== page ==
(7.39) In my previous lives I held views
That denied Buddha’s teachings
And, as a result, I am now very poor in spiritual realizations.
Knowing this, how can I give up the practice of Dharma?
Previously we lacked the aspiration to practice Dharma, which is why we are poor in spiritual realizations. If we do not develop the aspiration, what will be the result in the future? I think one of the worst results is that we will not meet Buddhadharma again. If we are given the Dharma and all the conditions for practicing the Dharma, and we make no effort due to lacking any genuine aspiration, then how will we meet Buddhadharma again in the future? Of course we won’t. For example, we have been given the Meditation Handbook and the opportunity to practice and meditate on lamrim. If we do not do it, what will happen to that opportunity?
To help us strengthen our aspiration and intention to practice Dharma, Shantideva over these next few verses describes the results of both non-virtue and virtue. The purpose of this is to help us develop the desire to abandon non-virtue and the desire to practice virtue.
(7.40) Buddha, the Able One, has said
That the root of Dharma is the intention to practise it.
We can generate this intention by meditating
On the law of karma, or actions and their effects.
(7.41) All physical suffering and mental unhappiness,
All the different types of fear,
And the suffering of being separated from what we wan
Arise from non-virtuous actions.
(7.42) Through committing non-virtuous actions,
Even though we may wish for happiness
We shall be pierced by the weapons of suffering
Wherever we find ourself;
(7.43) But, through performing virtuous actions with a pure intention,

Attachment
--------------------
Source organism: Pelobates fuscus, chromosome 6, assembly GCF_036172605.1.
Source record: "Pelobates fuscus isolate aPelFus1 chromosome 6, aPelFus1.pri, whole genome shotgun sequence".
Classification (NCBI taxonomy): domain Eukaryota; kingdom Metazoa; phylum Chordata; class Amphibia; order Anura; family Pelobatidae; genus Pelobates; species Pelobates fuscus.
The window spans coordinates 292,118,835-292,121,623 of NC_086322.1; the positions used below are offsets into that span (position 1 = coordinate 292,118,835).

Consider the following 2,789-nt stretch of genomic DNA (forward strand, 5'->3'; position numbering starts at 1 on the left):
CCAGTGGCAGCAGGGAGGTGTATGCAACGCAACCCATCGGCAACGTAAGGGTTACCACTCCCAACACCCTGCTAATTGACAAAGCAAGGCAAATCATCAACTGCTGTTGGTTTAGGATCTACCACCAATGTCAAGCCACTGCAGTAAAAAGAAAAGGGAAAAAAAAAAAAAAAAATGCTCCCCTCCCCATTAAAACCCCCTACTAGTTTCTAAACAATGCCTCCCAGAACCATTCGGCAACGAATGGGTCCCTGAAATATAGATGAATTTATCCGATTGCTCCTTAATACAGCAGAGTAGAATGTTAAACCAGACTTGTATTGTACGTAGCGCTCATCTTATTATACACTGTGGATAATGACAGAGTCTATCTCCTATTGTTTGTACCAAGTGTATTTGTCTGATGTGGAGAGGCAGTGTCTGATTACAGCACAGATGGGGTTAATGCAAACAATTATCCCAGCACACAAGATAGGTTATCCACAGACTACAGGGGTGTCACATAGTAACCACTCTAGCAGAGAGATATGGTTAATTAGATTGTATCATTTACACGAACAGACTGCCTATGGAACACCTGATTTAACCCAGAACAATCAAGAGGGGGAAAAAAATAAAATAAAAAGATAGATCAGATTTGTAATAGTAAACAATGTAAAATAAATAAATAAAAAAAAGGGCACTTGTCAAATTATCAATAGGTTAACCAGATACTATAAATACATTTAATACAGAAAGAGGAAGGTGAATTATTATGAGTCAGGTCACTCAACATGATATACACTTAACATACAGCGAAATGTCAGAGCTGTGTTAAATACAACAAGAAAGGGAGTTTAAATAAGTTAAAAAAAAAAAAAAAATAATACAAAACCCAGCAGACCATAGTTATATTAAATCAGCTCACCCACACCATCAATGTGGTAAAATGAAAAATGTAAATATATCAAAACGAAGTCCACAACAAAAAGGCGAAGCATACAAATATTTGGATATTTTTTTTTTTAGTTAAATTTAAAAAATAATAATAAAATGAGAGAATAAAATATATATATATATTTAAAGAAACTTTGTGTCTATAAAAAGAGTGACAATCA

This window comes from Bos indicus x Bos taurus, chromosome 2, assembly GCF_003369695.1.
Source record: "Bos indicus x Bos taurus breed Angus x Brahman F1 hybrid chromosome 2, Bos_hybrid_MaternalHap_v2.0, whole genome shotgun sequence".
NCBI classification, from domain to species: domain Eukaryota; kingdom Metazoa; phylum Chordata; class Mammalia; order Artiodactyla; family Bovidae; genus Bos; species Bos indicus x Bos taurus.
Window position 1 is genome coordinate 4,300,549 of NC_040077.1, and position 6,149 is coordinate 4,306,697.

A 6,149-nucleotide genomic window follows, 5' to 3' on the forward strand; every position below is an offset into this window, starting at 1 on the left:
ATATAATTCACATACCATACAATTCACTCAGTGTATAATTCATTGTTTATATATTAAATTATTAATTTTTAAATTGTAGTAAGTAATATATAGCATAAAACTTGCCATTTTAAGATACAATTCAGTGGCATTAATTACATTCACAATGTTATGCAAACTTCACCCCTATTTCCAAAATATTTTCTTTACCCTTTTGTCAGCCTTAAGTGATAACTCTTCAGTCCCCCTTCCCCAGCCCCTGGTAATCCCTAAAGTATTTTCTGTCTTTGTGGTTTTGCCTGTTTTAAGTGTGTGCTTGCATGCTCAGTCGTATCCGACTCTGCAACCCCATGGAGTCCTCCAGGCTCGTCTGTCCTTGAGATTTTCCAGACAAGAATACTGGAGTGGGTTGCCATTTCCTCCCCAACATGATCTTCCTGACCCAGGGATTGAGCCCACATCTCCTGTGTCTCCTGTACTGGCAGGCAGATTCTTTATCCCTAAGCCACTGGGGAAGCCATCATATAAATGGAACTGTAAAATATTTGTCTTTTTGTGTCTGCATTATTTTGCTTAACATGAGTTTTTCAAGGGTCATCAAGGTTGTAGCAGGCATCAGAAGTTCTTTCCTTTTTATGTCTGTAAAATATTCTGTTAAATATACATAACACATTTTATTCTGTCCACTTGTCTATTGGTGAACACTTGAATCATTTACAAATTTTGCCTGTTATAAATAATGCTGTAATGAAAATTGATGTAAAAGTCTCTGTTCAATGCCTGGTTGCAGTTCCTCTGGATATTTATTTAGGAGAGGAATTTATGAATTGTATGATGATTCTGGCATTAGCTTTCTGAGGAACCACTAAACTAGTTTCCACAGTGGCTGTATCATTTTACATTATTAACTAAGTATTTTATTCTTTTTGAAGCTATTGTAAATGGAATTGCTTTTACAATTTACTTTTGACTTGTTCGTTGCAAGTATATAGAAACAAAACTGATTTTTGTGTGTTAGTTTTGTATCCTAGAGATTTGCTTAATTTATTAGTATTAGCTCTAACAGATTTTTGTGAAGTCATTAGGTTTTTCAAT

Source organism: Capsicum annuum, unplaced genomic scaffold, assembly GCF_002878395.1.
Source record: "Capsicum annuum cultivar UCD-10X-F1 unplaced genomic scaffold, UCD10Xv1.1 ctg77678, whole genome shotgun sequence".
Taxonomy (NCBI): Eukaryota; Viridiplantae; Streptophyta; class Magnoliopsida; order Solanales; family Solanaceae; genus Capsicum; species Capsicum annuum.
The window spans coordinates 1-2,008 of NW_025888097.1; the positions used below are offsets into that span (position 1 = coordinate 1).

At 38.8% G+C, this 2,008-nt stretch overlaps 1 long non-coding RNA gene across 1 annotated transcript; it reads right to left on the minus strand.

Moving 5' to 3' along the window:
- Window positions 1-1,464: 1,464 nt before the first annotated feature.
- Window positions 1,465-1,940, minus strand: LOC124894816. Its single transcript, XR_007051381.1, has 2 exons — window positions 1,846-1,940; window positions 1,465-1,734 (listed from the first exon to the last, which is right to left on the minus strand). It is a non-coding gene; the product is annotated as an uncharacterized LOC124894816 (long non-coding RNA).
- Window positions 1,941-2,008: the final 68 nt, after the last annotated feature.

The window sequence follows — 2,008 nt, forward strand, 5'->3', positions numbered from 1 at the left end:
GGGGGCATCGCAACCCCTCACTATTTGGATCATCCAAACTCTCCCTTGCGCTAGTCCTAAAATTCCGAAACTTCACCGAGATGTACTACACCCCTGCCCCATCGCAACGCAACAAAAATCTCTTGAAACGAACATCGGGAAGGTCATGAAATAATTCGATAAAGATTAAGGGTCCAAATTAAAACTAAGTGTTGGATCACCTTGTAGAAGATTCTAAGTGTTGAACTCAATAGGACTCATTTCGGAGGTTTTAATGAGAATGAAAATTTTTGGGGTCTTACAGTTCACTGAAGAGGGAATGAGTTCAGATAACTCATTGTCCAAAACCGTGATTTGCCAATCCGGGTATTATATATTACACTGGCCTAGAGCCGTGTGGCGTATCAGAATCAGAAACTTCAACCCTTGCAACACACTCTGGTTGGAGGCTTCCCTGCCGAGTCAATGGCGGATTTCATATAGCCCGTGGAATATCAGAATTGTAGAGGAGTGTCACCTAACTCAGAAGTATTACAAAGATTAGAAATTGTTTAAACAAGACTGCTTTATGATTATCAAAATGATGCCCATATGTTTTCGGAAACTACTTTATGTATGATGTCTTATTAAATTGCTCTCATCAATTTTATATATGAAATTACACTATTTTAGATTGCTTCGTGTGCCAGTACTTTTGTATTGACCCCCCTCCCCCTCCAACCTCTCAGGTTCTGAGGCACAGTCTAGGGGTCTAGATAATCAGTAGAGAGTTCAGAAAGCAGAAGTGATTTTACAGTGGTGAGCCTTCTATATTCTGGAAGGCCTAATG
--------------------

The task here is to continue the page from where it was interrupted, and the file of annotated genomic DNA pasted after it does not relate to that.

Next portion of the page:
We shall be sustained by a happiness
That results from that merit,
Wherever we are reborn.
(7.44) Those born in Buddha’s Pure Land arise from the lotus of pure actions performed through receiving the light of Conqueror Buddha’s blessings.
They are completely pure, uncontaminated by delusions, like a lotus unstained by mud.
Nourished by hearing Conqueror Buddha’s speech directly, they experience supreme inner peace.
All this happiness and goodness is the result of virtuous actions, such as the six perfections, prayer, and dedication.
(7.45) By contrast, those born in hell, on the fiery ground of red-hot iron, suffer at the hands of the henchmen of the Lord of Death,
Who tear open their skin and pour molten copper into their bodies
And then, piercing them with flaming swords and spears, cut their flesh into hundreds of fragments.
Such sufferings, which are experienced for many aeons, are the result of non-virtuous actions.
(7.46) Therefore, I should always keep the intention to accumulate virtues, not non-virtues,
And put this intention into practice with strong effort.
Gaining a general understanding of cause and effect is not difficult. But that is not enough. We must allow that understanding to affect us, to influence us. Then, naturally, our intention will change. It will become a Buddhist intention, a basic Buddhist intention. If Shantideva’s words, such as verses 44-45, cannot motivate us more strongly to practice Dharma, to abandon non-virtue, and to cultivate virtue, then what can? What can? We need to make this real. This is our inevitable future if we do not purify and change our ways.
We need to check why do we not allow that understanding to influence us? Why not? Why don’t we want to accept it? Usually it is because we still believe that these negative things we are attracted to are causes of our happiness and we think virtue is boring. We are so confused. We think we have to give up something that is good and eat our bad tasting spiritual vegetables. We do not think about the long-term. We only think about the happiness of this life. But future lives are like tomorrow. In fact, it is certain future lives will come, it is not certain tomorrow will! We are afraid because we know if we internalize this understanding, it will destroy our ordinary way of life. We don’t want that to happen, it scares us. Everything must change, mustn’t it? Why do we want to hold on to what we have got?